In late 2020, Myanmar will hold a general election for more than a thousand seats in Union, state, and regional legislative bodies. The next year and a half will also see two high-level, conflict-laden processes capture domestic and international attention—the 21st Century Panglong peace conference and possible attempts to repatriate Rohingya refugees. This report evaluates the environment in which the peace process, Rohingya repatriation, and the election intersect and identifies opportunities for mitigating conflict in the run-up to the election.
Over 35 million Ukrainians are eligible to choose their next president on March 31. However, several million voters in Russia-annexed Crimea and rebel-held parts of east Ukraine will not be able to vote, demonstrating how the conflict with Moscow looms large over these elections.
On March 9, Nigerians return to the polls to elect governors and state legislators. The balloting follows the presidential elections held February 23, which saw the incumbent president, Muhammadu Buhari, re-elected for another four-year term. USIP’s Chris Kwaja and Aly Verjee discuss how Buhari’s victory may impact the state elections, Nigerians’ seeming disenchantment with voting, and how to avert potential violence.
Ukraine’s 2019 presidential and parliamentary elections will take place against a tense backdrop of Russian aggression, ongoing conflict in the Donbas region, and a momentous split in the Ukrainian and Russian Orthodox churches. This Special Report, based on an assessment conducted by USIP in late 2018, identifies...
On Saturday, over 84 million eligible Nigerian voters are set to go to the polls to elect their next president and members of the National Assembly, with state-level elections to be held on March 2. Among the 73 presidential candidates, incumbent Muhammadu Buhari and former Vice President Atiku Abubakar are the top two contenders. As Africa’s most populous country with its biggest economy and democracy, Nigeria is a bellwether for the continent and these elections will be widely watched by the region and international community. USIP’s Oge Onubogu, Chris Kwaja and Aly Verjee look at why these elections matter, security challenges surrounding the polls, and how the U.S. can support Nigeria beyond the elections.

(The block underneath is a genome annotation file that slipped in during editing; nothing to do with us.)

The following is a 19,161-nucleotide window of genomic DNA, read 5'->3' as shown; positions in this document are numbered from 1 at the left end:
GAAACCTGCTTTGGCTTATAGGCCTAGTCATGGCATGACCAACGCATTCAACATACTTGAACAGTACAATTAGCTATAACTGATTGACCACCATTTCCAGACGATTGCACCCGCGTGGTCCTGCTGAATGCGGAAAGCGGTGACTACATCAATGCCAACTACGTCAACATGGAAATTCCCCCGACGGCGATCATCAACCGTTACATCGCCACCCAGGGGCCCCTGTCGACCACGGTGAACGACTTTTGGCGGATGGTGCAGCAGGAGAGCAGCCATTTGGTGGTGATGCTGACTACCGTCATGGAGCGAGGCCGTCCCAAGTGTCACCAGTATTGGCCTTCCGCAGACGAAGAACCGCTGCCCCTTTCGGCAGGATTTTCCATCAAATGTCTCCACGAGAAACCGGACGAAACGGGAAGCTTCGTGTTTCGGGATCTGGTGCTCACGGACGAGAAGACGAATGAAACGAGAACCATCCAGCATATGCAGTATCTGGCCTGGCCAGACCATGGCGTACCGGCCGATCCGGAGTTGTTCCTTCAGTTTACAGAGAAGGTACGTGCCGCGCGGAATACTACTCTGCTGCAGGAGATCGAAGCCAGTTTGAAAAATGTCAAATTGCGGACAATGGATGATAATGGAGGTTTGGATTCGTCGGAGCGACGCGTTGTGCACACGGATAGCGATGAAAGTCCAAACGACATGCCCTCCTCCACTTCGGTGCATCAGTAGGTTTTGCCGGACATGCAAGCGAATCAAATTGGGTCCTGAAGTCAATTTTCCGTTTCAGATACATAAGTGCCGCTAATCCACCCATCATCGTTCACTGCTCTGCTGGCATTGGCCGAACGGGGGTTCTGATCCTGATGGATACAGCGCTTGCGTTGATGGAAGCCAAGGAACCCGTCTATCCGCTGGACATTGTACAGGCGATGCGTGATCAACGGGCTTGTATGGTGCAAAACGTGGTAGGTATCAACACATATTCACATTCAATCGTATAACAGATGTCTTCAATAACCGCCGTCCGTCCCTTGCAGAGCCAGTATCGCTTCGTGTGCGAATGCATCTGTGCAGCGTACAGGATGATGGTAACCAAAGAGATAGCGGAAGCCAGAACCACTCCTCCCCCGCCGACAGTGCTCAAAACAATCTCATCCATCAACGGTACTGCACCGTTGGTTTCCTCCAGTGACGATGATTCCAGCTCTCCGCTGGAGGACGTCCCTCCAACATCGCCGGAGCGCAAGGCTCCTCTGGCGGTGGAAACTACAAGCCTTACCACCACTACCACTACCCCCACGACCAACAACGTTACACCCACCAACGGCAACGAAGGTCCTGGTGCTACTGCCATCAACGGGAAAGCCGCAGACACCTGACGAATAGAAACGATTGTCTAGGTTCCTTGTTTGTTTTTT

Ukraine is facing a busy election season in 2019, with presidential elections on March 31 and parliamentary elections scheduled for October, amid a challenging security context. Many Ukrainians expect turbulent and “dirty” elections with increased tension during the campaign periods, and between Election Day and the likely presidential run-off.
Eighty-five-year-old Paul Biya, president of Cameroon since 1982, was sworn in for his seventh term in office on November 6, after complaints arising from multiple allegations of electoral irregularities in polls held a month earlier were dismissed by Cameroon’s constitutional court. An intercommunal crisis in Cameroon has seen violence increase substantially since 2017, and the conduct of these elections—which saw a partial boycott—has added to grievances. In this analysis of the official election results, USIP’s Aly Verjee and Jude Mutah examine the data, and discuss the prospects for Cameroon after the election.
Nigeria’s keenly anticipated presidential and national assembly elections are scheduled for February 16, 2019, while the elections for state governors and state assemblies are scheduled for March 2, 2019. These elections come 20 years after the restoration of democratic, multiparty constitutional rule in Nigeria.
Nigeria’s political parties are in full campaign mode ahead of national and state-level elections early next year, and unfortunately signs are emerging that election-related violence is a real possibility. It’s not too late, however, for Nigerians and the international community to take steps to reduce the risks of coercion and possibly even bloodshed.
On November 7, the Indian Ocean island nation of Madagascar, a country larger in area than California and more populous than Florida, goes to the polls to elect its next president. With a history of political crisis and fraught elections, the 2018 polls have seen renewed acrimony as no less than four former presidents of Madagascar seek the country’s highest office. USIP’s Aly Verjee and Jonas Claes discuss what’s at stake, the challenges ahead and how election disputes and violence can be mitigated.